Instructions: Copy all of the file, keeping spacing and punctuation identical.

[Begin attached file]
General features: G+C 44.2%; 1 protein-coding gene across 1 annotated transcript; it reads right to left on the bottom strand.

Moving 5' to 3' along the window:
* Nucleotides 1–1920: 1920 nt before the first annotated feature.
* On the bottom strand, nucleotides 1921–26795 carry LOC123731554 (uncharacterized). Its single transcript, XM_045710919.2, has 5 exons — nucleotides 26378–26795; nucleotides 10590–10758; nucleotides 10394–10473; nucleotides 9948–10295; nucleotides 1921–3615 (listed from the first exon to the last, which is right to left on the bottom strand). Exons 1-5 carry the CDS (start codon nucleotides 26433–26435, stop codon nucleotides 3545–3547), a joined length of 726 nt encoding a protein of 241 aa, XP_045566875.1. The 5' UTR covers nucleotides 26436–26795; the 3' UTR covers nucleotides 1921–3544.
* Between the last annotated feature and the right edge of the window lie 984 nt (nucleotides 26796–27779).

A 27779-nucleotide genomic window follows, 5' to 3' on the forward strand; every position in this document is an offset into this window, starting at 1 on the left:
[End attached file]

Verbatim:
General features: G+C 44.2%; 1 protein-coding gene across 1 annotated transcript; it reads right to left on the bottom strand.

Moving 5' to 3' along the window:
* Nucleotides 1–1920: 1920 nt before the first annotated feature.
* On the bottom strand, nucleotides 1921–26795 carry LOC123731554 (uncharacterized). Its single transcript, XM_045710919.2, has 5 exons — nucleotides 26378–26795; nucleotides 10590–10758; nucleotides 10394–10473; nucleotides 9948–10295; nucleotides 1921–3615 (listed from the first exon to the last, which is right to left on the bottom strand). Exons 1-5 carry the CDS (start codon nucleotides 26433–26435, stop codon nucleotides 3545–3547), a joined length of 726 nt encoding a protein of 241 aa, XP_045566875.1. The 5' UTR covers nucleotides 26436–26795; the 3' UTR covers nucleotides 1921–3544.
* Between the last annotated feature and the right edge of the window lie 984 nt (nucleotides 26796–27779).

A 27779-nucleotide genomic window follows, 5' to 3' on the forward strand; every position in this document is an offset into this window, starting at 1 on the left: